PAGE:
During brain development, neural progenitor cells extend across the thickening brain wall and undergo mitosis. To understand how these two completely different cellular events are coordinated, we focused on the transcription pattern of the nestin gene (Nes), which encodes an intermediate filament protein strongly expressed in neural progenitor cells. To visualize nestin expression in vivo, we generated transgenic mice that expressed a destabilized fluorescent protein under the control of Nes second intronic enhancer (E/nestin:dVenus). During the neurogenic stage, when the brain wall thickens markedly, we found that nestin was regulated in a cell-cycle-dependent manner. Time-lapse imaging showed that nestin gene expression was upregulated during G1-S phase, when the neural progenitor cells elongate their fibers. However, nestin expression dramatically declined in G2-M phase, when progenitor cells round up to undergo mitosis. The cell-cycle-dependent phosphorylation of an upstream regulator class III POU transcription factor (Pou3f2 or Brn2) reduced its binding activity to the nestin core enhancer element and was therefore responsible for the decreased Nes transcription in G2-M phase. Collectively, these findings demonstrate precisely orchestrated gene regulation that correlates with the 3D morphological changes in neural progenitor cells in vivo.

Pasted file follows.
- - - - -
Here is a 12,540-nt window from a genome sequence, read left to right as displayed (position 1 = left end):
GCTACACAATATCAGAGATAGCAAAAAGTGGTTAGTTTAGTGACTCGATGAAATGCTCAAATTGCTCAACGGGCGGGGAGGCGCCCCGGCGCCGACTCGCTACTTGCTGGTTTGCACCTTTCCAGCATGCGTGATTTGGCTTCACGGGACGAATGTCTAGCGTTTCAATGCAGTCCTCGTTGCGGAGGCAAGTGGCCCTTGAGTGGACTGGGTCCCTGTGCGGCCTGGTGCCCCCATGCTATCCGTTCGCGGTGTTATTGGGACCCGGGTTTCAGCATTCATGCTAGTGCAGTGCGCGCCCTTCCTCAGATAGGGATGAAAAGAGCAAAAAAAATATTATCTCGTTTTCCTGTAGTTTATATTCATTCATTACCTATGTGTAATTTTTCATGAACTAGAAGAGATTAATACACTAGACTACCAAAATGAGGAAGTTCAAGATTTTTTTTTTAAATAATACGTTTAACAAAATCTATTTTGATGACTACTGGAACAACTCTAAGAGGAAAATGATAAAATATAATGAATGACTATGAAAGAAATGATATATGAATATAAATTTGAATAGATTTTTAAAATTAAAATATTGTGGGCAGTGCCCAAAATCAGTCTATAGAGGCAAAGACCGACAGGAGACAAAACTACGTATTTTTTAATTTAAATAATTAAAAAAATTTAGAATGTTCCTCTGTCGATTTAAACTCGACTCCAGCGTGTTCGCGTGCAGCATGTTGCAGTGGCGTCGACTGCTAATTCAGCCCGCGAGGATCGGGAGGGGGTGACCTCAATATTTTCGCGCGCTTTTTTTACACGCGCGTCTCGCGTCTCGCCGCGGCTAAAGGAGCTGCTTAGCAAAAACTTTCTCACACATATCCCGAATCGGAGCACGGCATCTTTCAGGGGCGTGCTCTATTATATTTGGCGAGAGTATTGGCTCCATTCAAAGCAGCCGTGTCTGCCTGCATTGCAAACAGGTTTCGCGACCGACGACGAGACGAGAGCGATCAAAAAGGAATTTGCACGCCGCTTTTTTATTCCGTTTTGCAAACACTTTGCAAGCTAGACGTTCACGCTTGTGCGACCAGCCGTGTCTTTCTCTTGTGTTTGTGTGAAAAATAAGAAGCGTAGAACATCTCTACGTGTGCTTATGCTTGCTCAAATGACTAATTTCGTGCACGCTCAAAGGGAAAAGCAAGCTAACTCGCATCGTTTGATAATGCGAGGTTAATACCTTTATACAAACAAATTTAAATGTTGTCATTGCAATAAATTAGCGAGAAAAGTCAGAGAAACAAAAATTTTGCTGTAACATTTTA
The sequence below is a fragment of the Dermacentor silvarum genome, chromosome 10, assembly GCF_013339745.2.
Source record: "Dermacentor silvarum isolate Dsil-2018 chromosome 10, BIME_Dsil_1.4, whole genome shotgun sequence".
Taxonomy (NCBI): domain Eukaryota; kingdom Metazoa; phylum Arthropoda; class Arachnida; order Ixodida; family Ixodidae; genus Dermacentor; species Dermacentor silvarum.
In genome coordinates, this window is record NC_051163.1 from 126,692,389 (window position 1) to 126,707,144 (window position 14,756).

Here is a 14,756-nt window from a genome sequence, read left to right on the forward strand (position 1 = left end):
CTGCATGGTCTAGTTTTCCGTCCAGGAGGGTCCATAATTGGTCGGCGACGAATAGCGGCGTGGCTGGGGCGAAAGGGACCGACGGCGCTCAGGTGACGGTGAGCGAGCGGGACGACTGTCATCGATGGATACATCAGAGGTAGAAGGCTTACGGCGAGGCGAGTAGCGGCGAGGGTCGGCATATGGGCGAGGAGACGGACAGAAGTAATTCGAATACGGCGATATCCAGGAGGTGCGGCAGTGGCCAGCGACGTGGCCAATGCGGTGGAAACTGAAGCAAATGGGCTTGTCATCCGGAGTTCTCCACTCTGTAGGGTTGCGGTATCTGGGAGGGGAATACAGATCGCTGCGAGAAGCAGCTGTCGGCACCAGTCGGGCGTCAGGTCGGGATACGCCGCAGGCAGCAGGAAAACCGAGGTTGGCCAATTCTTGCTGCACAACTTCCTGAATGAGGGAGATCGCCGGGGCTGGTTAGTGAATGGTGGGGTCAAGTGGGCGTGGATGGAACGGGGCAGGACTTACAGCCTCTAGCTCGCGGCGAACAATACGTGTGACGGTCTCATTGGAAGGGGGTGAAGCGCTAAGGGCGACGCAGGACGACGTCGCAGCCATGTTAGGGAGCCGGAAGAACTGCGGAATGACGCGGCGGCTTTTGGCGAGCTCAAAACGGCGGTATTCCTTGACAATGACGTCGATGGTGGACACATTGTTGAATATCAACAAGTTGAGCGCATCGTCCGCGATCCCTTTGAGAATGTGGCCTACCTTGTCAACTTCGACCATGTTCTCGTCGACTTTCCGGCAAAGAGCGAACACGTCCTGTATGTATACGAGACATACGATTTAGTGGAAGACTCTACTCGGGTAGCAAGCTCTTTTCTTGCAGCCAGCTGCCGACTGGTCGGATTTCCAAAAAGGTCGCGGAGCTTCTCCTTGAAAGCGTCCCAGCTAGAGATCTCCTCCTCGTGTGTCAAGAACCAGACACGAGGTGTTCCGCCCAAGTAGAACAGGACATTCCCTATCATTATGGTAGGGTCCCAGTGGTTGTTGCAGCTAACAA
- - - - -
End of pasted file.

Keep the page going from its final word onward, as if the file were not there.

ASJC Scopus subject areas
- Cell Biology